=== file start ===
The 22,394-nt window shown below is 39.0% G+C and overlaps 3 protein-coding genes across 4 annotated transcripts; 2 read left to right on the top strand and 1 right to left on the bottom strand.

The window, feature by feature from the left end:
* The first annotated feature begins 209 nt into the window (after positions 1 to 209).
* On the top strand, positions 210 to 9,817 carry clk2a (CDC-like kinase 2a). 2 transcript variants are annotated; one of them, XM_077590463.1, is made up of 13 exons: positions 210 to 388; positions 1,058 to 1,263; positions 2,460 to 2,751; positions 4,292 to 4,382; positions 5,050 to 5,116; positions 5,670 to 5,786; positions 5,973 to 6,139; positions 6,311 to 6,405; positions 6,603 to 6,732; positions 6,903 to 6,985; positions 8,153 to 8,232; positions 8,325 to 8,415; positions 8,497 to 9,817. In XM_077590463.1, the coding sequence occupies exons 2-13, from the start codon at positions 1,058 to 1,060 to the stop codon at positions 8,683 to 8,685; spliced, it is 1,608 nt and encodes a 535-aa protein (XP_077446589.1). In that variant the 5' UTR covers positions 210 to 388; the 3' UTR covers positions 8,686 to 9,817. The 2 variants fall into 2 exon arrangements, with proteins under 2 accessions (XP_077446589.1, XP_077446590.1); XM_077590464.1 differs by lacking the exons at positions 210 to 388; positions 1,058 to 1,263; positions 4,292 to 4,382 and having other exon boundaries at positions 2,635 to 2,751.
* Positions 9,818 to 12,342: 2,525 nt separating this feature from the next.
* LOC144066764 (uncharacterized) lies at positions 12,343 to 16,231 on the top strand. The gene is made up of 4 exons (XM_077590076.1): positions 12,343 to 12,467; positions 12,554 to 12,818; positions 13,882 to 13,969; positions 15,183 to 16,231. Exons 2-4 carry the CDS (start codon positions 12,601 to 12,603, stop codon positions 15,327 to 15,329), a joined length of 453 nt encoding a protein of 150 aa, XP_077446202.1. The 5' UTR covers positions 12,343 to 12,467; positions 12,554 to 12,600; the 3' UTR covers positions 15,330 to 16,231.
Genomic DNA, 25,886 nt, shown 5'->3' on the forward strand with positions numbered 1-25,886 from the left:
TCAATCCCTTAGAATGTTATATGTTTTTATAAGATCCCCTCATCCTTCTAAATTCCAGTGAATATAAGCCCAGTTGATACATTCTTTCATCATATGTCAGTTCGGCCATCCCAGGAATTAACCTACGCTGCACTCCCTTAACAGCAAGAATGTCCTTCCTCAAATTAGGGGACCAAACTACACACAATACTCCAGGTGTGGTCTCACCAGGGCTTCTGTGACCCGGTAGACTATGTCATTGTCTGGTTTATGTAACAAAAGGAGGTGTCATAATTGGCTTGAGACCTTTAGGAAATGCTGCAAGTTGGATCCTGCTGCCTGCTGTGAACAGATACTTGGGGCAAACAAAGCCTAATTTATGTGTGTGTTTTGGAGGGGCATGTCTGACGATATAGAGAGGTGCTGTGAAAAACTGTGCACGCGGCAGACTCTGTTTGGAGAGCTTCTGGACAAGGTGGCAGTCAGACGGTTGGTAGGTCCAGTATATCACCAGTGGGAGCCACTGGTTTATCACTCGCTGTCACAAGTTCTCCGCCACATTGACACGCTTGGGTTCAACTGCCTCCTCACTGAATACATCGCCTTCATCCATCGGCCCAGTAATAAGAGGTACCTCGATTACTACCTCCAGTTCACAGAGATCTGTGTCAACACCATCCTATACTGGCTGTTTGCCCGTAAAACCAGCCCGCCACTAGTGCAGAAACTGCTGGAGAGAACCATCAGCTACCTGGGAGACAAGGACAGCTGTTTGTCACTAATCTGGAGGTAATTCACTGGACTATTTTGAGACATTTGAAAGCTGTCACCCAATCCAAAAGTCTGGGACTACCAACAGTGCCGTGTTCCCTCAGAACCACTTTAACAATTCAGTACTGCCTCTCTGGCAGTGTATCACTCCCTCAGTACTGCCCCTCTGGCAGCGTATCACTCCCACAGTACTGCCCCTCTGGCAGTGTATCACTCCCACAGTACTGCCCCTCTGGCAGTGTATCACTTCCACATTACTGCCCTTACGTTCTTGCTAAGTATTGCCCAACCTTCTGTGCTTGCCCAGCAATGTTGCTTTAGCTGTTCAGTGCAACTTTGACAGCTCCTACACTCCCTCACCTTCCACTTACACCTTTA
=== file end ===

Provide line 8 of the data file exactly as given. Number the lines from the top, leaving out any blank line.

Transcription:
TCAATCCCTTAGAATGTTATATGTTTTTATAAGATCCCCTCATCCTTCTAAATTCCAGTGAATATAAGCCCAGTTGATACATTCTTTCATCATATGTCAGTTCGGCCATCCCAGGAATTAACCTACGCTGCACTCCCTTAACAGCAAGAATGTCCTTCCTCAAATTAGGGGACCAAACTACACACAATACTCCAGGTGTGGTCTCACCAGGGCTTCTGTGACCCGGTAGACTATGTCATTGTCTGGTTTATGTAACAAAAGGAGGTGTCATAATTGGCTTGAGACCTTTAGGAAATGCTGCAAGTTGGATCCTGCTGCCTGCTGTGAACAGATACTTGGGGCAAACAAAGCCTAATTTATGTGTGTGTTTTGGAGGGGCATGTCTGACGATATAGAGAGGTGCTGTGAAAAACTGTGCACGCGGCAGACTCTGTTTGGAGAGCTTCTGGACAAGGTGGCAGTCAGACGGTTGGTAGGTCCAGTATATCACCAGTGGGAGCCACTGGTTTATCACTCGCTGTCACAAGTTCTCCGCCACATTGACACGCTTGGGTTCAACTGCCTCCTCACTGAATACATCGCCTTCATCCATCGGCCCAGTAATAAGAGGTACCTCGATTACTACCTCCAGTTCACAGAGATCTGTGTCAACACCATCCTATACTGGCTGTTTGCCCGTAAAACCAGCCCGCCACTAGTGCAGAAACTGCTGGAGAGAACCATCAGCTACCTGGGAGACAAGGACAGCTGTTTGTCACTAATCTGGAGGTAATTCACTGGACTATTTTGAGACATTTGAAAGCTGTCACCCAATCCAAAAGTCTGGGACTACCAACAGTGCCGTGTTCCCTCAGAACCACTTTAACAATTCAGTACTGCCTCTCTGGCAGTGTATCACTCCCTCAGTACTGCCCCTCTGGCAGCGTATCACTCCCACAGTACTGCCCCTCTGGCAGTGTATCACTCCCACAGTACTGCCCCTCTGGCAGTGTATCACTTCCACATTACTGCCCTTACGTTCTTGCTAAGTATTGCCCAACCTTCTGTGCTTGCCCAGCAATGTTGCTTTAGCTGTTCAGTGCAACTTTGACAGCTCCTACACTCCCTCACCTTCCACTTACACCTTTA